TheTempo dance festival is New Zealand’s foremost dance festival and officially began in 2003, although the founders had been organising dance festivals in Auckland since the late 1990s. Between 2003 and 2006 the festival was held biennially, but in 2006 the festival trustees decided that there was enough interest to make the event an annual one, and since then October has been ‘dance month’ in Auckland. Although Auckland based the festival has close links with other dance festivals around New Zealand.
This month in our display we are celebrating the Tempo festival and New Zealand dance by showcasing some of our books and DVDs that focus on dance in New Zealand, especially ballet and contemporary dance as the majority of the shows in this year’s festival are based in those genres. Of particular interest are the DVDs of dances created and danced by Douglas Wright and our alum Michael Parmenter, and also a book that celebrates the Touch Compass Dance Company, a company that embraces dancers of various abilities and disabilities. We have also displayed books that focus on the history of dance in New Zealand, with retrospectives and biographies of well- known dancers (for example Freda Stark and Shona Dunlop MacTavish) and dance companies such as Limbs Contemporary Dance Company and the Royal New Zealand Ballet.
These are by no means our full range of New Zealand dance material: our library also includes number of other books on dance in New Zealand as well as a comprehensive collection of Maori and Pacific Island dance (books and DVDs) in New Zealand and in the Pacific. Additionally we have a subscription to Danz (Dance Aotearoa New Zealand) Magazine, which is the only magazine dedicated to all forms of dance in New Zealand. Our electronic holdings are considerably smaller, but there are a number of New Zealand related performances/choreographies which may be of interest on the database Dance In Video.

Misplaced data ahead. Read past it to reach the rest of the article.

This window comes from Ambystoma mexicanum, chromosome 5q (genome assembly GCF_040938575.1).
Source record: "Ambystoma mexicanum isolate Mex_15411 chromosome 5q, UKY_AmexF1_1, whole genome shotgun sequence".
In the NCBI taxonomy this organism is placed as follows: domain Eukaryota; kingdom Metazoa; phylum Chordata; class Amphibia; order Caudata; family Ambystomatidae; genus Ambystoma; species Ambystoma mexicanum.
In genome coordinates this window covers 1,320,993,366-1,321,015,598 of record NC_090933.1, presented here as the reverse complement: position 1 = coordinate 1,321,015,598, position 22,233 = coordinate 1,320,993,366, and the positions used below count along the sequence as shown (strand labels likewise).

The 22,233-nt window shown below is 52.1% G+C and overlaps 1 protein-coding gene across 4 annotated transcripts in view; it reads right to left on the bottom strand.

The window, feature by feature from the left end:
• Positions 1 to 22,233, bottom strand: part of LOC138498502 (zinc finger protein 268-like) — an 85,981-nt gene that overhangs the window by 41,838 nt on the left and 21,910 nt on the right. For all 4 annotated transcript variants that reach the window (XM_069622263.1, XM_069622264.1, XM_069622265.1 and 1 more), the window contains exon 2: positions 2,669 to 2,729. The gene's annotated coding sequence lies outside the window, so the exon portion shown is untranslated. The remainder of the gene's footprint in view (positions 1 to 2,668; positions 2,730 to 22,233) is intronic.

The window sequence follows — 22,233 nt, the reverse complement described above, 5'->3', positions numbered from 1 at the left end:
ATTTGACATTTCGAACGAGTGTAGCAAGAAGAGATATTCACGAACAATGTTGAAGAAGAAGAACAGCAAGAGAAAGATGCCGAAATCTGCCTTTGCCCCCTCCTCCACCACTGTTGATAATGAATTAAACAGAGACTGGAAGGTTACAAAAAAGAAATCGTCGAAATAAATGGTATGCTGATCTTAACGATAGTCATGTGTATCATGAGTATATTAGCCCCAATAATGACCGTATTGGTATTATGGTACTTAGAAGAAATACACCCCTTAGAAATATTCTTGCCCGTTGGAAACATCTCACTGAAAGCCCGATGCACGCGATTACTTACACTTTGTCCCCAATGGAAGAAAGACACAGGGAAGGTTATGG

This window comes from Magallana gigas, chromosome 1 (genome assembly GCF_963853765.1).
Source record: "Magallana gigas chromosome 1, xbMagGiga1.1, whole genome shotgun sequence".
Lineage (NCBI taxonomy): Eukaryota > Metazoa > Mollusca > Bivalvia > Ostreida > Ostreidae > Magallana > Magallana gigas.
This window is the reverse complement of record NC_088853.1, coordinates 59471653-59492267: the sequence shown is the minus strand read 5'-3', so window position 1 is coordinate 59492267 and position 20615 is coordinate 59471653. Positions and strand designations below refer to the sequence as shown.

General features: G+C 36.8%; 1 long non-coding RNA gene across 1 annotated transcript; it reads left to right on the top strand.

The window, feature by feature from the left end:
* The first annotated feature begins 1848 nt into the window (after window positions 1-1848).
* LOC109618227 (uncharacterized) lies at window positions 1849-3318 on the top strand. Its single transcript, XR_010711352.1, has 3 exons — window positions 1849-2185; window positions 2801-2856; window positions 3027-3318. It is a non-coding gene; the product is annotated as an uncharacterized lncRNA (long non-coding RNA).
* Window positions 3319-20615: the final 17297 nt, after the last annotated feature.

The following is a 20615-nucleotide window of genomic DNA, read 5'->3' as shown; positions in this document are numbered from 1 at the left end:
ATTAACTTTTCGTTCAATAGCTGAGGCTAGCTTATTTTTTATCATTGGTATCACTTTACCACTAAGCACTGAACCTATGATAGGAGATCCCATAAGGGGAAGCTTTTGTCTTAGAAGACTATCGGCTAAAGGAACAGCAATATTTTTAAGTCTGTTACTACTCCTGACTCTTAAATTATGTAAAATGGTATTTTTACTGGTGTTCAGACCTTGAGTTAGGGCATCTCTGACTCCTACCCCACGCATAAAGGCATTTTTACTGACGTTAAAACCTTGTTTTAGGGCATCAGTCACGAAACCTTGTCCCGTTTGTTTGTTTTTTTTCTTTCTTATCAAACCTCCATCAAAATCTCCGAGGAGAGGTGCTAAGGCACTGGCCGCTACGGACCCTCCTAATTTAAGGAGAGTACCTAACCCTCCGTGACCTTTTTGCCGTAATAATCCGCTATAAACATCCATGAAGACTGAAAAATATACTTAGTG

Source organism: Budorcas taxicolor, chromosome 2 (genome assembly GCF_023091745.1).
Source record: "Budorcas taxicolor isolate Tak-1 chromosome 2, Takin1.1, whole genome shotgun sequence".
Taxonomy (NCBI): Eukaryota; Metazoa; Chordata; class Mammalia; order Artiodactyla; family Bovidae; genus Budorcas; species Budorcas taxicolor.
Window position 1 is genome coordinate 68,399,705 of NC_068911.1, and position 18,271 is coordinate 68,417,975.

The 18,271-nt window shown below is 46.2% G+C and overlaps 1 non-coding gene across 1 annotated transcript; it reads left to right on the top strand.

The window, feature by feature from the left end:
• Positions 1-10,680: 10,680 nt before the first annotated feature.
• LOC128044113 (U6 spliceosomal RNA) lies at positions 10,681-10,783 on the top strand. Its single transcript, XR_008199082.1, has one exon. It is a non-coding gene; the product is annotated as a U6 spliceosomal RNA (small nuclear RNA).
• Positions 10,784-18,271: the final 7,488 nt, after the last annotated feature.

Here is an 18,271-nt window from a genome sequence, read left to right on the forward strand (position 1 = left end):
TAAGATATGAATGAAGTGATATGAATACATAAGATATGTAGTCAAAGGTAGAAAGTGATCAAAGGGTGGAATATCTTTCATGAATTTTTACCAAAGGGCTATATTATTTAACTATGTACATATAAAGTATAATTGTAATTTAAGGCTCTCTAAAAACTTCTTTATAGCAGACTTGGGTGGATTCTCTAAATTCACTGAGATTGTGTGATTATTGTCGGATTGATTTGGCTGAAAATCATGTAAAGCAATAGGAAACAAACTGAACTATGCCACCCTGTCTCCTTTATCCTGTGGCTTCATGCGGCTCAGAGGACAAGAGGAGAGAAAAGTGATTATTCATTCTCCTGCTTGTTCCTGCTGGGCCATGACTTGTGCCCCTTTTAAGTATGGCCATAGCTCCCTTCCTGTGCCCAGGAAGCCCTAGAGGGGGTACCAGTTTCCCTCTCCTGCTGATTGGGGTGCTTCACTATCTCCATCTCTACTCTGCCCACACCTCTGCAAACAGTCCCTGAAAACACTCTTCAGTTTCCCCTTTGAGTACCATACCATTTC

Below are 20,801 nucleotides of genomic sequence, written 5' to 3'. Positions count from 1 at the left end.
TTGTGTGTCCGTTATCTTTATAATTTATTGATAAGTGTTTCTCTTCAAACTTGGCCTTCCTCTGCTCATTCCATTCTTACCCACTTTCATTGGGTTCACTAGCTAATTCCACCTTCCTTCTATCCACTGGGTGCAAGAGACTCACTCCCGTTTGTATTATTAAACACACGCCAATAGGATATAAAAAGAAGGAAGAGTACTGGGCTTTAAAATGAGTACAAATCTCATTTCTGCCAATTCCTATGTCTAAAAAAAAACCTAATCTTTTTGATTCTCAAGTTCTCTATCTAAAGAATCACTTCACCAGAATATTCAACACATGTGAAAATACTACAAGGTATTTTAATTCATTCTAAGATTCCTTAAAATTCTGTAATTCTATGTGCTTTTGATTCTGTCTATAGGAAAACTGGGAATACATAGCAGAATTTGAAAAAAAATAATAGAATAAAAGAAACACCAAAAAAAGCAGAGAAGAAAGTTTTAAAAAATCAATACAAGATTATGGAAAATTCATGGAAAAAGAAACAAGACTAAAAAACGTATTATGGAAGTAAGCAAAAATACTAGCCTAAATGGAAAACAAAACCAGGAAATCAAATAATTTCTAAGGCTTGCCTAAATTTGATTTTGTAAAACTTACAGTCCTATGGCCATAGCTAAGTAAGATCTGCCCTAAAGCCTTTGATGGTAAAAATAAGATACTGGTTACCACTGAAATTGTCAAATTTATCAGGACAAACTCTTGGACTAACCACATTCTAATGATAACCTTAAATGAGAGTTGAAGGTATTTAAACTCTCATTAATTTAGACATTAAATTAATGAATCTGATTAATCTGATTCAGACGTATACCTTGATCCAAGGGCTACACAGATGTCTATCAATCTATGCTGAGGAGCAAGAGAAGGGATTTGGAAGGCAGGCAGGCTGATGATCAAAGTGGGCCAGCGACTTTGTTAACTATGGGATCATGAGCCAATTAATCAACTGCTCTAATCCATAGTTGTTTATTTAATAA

Music and Dance Library
Monday, October 06, 2014 3:24 PM,
Nymphomaniac (2013) Director: Lars von Trier Call Number: DVD-V LD14-0514
Image: Courtesy of Magnolia Home Entertainment
Nymphomaniac is the third and final entry in von Trier's unofficially titled "Depression Trilogy", having been preceded by Antichrist and Melancholia. It’s disturbing, it’s graphic, it’s ridiculous; but most of all it’s funny - who would have known von Trier had a sense of humour! Most reviewers seem to agree that “The most shocking thing about the film is that it often prompts laughs” (Mondello, 2014).
The heroine of Nymphomaniac is Joe (played by Stacey Martin and Charlotte Gainsbourg in different ages) who is a sex addict. As she lies beaten in an alleyway, she is found by Seligman (Stellan Skarsgård), who takes her back to his place to recover. Joe starts telling her tale which unfolds in chapters and flashbacks. Seligman responds with mounting excitement to her tales of sex addiction and explains Joe’s desire with intellectual insights ranging from the rules of fly-fishing to Fibonacci sequence and “cantus firmus” as Rammstein’s industrial metal blasts the audience’s ears off. Watch out for a stunning cameo by Uma Thurman as Mrs. H where she brings her children to view Joe's "whoring bed”.
"For all its credited sex doubles (eight) and digitally attached stunt genitalia, the new Lars von Trier lark "Nymphomaniac: Vol. 1" is a weirdly old-fashioned affair. If it weren't for the explicit sexual encounters, this could be an Ibsen or a Strindberg play” (Phillips, 2014).